Oprah Winfrey Leadership Academy for Girls

A couple of days ago the South Africa Study Abroad Class of 2013 was privileged to visit the Oprah Winfrey Leadership Academy for Girls (OWLAG) just outside of Johannesburg. Winfrey visited South Africa in 2000 and her experience was so profound that she pledged to build a school for girls. Seven years later, the Oprah Winfrey Leadership Academy for Girls was opened with 7th and 8th grade classes. Each year, a class was added until 2011 when grades seven through twelve were complete. Ms. Winfrey personally donated $40 million to the building of the school. Students attend the school for free, and these costs include education, room and board, uniforms, extracurricular activities and more. However, admission to attend such a school is strict. In order to be considered by the school, the family’s income must be less than 8,000 rand a month. Applications go out to students all over South Africa, specifically in township areas. From there, girls who apply go through both academic testing and interviews to determine potential leadership and resilience. This process weeds out most of the 10,000 girls who apply each year to the 60 that will be lucky enough to become students.

For our visit, girls in Grade 12 (seniors in high school) were matched with Elon students. We spent the day together having lunch, attending classes, getting a tour of the school, and most importantly, forming relationships with each other. My student was Mapaseka, a young woman from Soweto who hopes to go to a university in South Africa and eventually study in the United States. We first went to lunch, where I joined Mapaseka’s friends, five other grade 12 students. We discussed their dreams for the future, which ranged from international business to fashion design. While these young women are only 17 and 18, they already need to be planning their careers, because in South African universities, students must enter with a major already decided. They were very interested in my liberal arts education at Elon and how I had the ability to choose my major halfway through my college experience. We had an discussion about the benefits of a liberal arts education, but eventually we ended up having a conversation about more personal issues, such as the challenges of attending boarding school away from their family and without boys. However, it was clear through our conversation that these girls have truly benefitted from their education at OWLAG. While they were normal teenage girls, they were also much more mature than most young women their age.

After lunch I followed Mapaseka to class. Her history class was studying the fall of apartheid. Sitting in class with these girls who were probably born around 1994, the year that Nelson Mandela became president, was a powerful experience. They are the first generation to live with a government free of apartheid. While they are still affected by the aftermath, it made me hopeful to be surrounded by the children who grew up under Mandela and know more freedom and hope than those who came before them.

Following class, we received a tour of the school. I saw Mapaseka’s dorm room, (which I thought looked similar to our Colonnades dorms at Elon) the gym, pool, music rooms, dance rooms and auditorium. All of these amenities are beautiful, from the murals painted outside of the buildings to even the bathrooms inside. We also saw Oprah’s house on the campus, which the girls tell us she visits as frequently as she can, which is usually a few times a year.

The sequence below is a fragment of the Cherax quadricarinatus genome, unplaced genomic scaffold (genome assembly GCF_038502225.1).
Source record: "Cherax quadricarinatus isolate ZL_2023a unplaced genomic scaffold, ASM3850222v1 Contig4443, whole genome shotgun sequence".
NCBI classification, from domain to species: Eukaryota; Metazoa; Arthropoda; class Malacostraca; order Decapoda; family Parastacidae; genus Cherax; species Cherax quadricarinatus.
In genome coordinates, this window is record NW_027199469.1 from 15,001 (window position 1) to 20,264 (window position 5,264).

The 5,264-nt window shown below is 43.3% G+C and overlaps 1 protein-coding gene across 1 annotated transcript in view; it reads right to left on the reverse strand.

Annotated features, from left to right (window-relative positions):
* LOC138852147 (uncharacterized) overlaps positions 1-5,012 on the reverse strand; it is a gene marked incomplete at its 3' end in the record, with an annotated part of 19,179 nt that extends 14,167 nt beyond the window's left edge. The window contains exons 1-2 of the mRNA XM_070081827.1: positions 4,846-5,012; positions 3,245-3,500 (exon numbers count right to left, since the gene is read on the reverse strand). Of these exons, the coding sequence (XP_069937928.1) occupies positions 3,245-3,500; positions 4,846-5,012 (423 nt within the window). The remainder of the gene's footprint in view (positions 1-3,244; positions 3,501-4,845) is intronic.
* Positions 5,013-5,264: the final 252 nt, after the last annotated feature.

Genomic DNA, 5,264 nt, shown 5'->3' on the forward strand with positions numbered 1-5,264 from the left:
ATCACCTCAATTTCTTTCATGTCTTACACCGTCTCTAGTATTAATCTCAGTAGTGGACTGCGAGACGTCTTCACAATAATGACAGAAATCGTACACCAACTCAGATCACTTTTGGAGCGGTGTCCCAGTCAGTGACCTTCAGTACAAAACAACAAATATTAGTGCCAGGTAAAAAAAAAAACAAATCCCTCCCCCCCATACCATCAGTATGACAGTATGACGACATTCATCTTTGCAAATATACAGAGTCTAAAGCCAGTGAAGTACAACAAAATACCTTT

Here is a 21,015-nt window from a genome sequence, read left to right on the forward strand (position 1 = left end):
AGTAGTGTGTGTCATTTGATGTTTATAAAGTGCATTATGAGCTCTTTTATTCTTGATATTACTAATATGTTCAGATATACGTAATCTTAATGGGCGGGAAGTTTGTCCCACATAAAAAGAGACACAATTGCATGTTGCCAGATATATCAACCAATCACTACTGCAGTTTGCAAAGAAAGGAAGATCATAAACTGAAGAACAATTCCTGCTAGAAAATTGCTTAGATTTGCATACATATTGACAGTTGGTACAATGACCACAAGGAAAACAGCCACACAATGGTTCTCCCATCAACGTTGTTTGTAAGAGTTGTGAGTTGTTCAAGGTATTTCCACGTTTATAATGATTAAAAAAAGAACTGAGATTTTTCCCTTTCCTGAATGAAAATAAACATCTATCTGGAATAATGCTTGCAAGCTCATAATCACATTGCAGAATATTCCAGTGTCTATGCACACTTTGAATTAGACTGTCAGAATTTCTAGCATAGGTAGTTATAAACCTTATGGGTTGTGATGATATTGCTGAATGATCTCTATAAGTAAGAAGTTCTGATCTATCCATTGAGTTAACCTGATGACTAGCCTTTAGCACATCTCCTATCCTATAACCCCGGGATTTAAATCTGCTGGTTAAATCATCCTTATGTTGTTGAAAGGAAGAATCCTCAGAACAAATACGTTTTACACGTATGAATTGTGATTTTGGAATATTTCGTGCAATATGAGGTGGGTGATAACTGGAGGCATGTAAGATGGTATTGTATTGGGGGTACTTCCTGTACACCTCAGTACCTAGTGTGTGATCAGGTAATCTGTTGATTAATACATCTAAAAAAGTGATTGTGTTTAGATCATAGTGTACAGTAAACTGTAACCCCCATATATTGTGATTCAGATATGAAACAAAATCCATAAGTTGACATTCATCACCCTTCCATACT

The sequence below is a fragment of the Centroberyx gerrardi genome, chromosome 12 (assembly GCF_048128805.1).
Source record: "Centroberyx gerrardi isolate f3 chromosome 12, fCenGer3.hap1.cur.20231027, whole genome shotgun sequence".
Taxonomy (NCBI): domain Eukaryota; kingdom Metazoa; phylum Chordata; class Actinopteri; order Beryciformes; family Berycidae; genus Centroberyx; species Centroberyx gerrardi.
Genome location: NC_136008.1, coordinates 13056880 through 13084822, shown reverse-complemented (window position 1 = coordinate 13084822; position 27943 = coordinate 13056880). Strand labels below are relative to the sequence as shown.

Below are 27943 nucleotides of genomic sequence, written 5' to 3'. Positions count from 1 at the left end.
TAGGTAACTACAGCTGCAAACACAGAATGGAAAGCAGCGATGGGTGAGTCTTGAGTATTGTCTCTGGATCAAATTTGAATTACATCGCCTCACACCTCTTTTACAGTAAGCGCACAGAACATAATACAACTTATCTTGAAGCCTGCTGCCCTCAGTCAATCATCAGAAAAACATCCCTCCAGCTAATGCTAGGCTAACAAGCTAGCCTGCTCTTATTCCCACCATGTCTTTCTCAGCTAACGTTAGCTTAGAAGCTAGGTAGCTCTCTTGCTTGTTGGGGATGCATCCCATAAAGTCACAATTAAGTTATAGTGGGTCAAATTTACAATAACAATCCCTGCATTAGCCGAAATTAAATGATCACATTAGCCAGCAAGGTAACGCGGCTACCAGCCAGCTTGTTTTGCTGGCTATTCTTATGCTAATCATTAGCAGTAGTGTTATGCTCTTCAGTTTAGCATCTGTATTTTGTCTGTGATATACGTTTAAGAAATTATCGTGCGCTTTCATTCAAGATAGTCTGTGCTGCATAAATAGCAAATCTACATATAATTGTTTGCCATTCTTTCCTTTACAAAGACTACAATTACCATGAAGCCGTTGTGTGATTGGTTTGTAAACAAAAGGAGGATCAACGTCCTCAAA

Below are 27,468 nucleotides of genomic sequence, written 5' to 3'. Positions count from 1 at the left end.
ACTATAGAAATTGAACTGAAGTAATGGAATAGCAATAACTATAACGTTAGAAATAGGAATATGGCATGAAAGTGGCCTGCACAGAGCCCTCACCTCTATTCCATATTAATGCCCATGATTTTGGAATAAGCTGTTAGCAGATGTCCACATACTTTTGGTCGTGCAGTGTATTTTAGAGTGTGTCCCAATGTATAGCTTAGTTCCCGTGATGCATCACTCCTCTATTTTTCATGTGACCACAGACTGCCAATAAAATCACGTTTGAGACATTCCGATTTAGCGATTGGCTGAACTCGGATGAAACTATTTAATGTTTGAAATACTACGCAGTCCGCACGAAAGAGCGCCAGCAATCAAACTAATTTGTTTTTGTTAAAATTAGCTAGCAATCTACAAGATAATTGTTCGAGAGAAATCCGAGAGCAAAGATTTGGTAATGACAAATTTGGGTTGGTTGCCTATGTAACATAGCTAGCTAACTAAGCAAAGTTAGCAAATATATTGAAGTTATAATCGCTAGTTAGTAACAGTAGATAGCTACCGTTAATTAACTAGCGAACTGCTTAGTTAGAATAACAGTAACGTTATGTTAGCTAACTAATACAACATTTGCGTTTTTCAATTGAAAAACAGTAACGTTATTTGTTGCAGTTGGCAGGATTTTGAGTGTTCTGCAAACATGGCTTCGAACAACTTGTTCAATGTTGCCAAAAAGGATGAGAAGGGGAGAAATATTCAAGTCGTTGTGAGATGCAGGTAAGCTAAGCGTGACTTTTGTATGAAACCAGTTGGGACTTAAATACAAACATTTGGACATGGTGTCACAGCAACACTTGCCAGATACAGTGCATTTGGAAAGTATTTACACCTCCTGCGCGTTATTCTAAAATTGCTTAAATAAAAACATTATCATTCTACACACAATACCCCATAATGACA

The day before visiting Oprah’s school, we performed service at a school in the township of Alexandra. This was a wonderful experience as well, but the differences between the two schools were more than obvious. The roar of students’ voices was constant throughout the day in Alexandra, whereas at OWLAG, there was a 17:1 student teacher ratio in both of the classes I sat in on. I saw parallels to my own education at OWLAG, but these girls have even more technology that was not available at my high school, including laptops and smart boards.

I was extremely impressed by the school and the huge impact that Ms. Winfrey has made on these young women. Personally this was a very powerful experience because the other students and I were able to connect so easily to these girls as they are our peers. ¬†Mapaseka and I discussed South Africa’s president Jacob Zulu (she was not a huge fan) and President Obama (Mapaseka claimed that South Africa holds “spiritual elections” whenever the United States votes.) We talked about how her parents bring her food when she gets sick of campus food, how often she gets to visit her family, and how girls can be mean in high school. Despite the fact that she grew up in Soweto and I grew up in an Iowa suburb, we found numerous similarities in our lives and connected easily. It is difficult to think about how different Mapaseka’s life would have been had it not been for OWLAG. Our class was fortunate to experience this school and the huge impact it can have on children’s lives.

Few of us have the means to make the kind of impact Ms. Winfrey has made in South Africa, but as our trip has come to an end, what kind of difference can we make either at home or in South Africa to improve our communities?

¬†#Visited Oprah’s amazing school and met even more amazing young women!

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  4. ntombelanga kula says:

    I think that oprah winfrey iS an intelligent woman who could help millions like my daughter She iS academic but needs a sChool and mentor which is OWLAG and oprah winfrey

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